Some would call the region through which it passes “desolate”; a better word would be “subtle”A.D. Pierce, Iron in the Pines 1957
By the 1700s, a road, which likely followed a pre-existing Native American trail, ran from Camden, New Jersey, to the port town of Tuckerton on the Atlantic coast. According to local histories, to make their travel to yearly meetings easier, Quakers built a bridge over the Batsto River around 1772. The bridge predictably became known as the Quaker Bridge, and the road that passed over it became Quaker Bridge Road. In the 1800s, horse-drawn stage coaches regularly carried both mail and passengers through the Pine Barrens along this route.
In 1809, Arthur and Elizabeth Thompson opened the Quaker Bridge Hotel, also known as Thompson’s Tavern, just south of the bridge. The tavern remained open until at least 1850. Any remnants of the building vanished many years ago.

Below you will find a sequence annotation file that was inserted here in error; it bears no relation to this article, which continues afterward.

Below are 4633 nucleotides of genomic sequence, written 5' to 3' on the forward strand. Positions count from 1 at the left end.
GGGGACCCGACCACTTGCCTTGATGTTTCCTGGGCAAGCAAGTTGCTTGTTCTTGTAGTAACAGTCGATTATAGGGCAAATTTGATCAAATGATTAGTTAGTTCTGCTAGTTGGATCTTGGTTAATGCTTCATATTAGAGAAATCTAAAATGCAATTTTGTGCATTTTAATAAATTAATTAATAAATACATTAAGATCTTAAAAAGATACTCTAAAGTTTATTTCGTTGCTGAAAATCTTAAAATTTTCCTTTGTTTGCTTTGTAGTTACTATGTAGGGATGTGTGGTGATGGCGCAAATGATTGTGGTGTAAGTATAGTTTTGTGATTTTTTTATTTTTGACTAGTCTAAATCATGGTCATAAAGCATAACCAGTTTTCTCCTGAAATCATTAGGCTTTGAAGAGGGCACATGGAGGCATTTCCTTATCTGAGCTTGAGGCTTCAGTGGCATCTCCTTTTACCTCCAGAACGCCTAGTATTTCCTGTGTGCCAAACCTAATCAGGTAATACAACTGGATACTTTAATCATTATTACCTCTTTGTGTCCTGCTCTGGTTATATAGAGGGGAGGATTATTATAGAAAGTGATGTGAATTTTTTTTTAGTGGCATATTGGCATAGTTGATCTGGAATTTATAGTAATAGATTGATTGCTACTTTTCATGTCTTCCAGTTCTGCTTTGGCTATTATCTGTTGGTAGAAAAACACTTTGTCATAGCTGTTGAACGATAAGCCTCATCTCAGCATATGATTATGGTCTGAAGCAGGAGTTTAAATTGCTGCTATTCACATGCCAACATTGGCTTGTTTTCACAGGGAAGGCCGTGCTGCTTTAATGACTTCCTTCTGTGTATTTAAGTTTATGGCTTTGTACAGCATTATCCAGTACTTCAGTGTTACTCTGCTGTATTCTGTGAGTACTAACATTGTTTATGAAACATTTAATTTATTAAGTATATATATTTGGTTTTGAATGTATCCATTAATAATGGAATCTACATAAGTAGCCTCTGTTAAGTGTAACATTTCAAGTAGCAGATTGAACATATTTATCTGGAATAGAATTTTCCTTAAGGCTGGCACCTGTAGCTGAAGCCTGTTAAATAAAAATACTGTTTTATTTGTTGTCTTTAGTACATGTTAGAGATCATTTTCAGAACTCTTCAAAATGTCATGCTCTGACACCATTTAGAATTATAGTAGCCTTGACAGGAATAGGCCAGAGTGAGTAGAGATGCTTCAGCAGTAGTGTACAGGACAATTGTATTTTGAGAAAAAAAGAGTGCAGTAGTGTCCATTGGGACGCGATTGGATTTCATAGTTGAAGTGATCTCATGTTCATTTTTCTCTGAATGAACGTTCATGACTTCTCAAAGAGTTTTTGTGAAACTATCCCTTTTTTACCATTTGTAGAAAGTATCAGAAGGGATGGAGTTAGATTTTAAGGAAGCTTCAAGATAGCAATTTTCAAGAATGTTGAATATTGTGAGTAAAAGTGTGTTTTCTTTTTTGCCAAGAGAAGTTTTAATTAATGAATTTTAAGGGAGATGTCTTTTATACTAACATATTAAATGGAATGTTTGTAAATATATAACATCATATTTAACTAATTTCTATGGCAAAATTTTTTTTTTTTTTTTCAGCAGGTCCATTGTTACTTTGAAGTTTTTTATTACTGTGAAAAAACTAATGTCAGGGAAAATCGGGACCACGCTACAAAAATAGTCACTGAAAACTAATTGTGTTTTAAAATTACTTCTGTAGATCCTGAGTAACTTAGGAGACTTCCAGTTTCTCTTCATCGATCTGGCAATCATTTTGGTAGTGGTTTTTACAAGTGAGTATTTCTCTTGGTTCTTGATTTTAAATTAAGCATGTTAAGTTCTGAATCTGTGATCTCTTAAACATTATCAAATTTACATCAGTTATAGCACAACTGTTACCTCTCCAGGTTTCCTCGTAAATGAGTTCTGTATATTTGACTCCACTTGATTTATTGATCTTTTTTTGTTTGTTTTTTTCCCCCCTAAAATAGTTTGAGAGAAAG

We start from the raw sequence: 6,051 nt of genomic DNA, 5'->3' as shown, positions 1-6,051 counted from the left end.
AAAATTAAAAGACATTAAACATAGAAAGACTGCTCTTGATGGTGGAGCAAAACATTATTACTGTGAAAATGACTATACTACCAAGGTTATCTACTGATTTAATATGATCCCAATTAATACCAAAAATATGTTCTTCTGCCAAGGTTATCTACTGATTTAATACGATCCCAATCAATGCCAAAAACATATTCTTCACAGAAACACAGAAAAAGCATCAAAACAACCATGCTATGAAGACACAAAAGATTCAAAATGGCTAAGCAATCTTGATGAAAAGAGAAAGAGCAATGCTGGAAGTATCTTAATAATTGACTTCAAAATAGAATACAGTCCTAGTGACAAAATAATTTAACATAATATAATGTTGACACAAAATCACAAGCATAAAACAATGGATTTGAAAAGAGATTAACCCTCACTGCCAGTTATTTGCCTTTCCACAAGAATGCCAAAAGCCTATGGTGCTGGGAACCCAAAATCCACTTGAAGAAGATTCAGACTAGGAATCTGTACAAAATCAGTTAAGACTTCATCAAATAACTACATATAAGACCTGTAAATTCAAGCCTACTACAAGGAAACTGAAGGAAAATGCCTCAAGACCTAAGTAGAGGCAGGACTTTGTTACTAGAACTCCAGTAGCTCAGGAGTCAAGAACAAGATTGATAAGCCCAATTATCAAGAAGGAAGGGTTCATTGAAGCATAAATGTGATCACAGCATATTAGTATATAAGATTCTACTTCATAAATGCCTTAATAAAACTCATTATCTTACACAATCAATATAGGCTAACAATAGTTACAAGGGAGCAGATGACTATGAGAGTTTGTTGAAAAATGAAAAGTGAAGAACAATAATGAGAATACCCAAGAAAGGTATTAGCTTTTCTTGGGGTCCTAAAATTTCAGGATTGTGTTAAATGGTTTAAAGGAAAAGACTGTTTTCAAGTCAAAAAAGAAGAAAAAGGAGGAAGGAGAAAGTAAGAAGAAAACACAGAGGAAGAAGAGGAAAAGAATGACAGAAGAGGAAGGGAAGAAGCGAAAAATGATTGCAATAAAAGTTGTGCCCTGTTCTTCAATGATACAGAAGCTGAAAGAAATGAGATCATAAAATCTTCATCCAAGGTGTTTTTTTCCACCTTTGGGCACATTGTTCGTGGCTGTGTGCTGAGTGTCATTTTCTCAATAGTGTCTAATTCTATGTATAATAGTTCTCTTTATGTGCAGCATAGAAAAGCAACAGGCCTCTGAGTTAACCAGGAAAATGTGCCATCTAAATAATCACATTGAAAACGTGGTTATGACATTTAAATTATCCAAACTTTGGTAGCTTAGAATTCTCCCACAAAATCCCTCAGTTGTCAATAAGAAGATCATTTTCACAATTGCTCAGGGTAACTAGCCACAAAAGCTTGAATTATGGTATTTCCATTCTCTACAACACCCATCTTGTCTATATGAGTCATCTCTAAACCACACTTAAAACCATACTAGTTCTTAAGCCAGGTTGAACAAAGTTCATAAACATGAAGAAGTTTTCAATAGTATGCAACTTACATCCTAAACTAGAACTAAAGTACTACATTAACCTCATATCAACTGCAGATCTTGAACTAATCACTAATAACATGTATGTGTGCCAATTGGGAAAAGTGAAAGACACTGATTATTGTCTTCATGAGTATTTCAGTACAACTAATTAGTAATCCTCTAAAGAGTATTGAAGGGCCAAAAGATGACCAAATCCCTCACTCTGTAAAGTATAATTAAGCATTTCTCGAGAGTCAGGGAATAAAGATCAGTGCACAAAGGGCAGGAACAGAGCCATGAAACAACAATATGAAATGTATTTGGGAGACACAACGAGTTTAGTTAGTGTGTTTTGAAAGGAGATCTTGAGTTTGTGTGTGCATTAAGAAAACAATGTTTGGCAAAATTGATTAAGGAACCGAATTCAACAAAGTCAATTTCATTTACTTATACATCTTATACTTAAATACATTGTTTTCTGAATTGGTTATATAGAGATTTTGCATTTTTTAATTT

The area is now part of Wharton State Forest and Quaker Bridge Road is still a sandy trail through the barrens. On a pleasantly warm November day, there were few other people around: another (non-electric) fat bike, some hikers, a big dog, a couple of motorcycles, one jeep. From Atsion, a former company town and farming community, to the Quaker Bridge is about four miles. With some diversions, my round trip was 15 miles.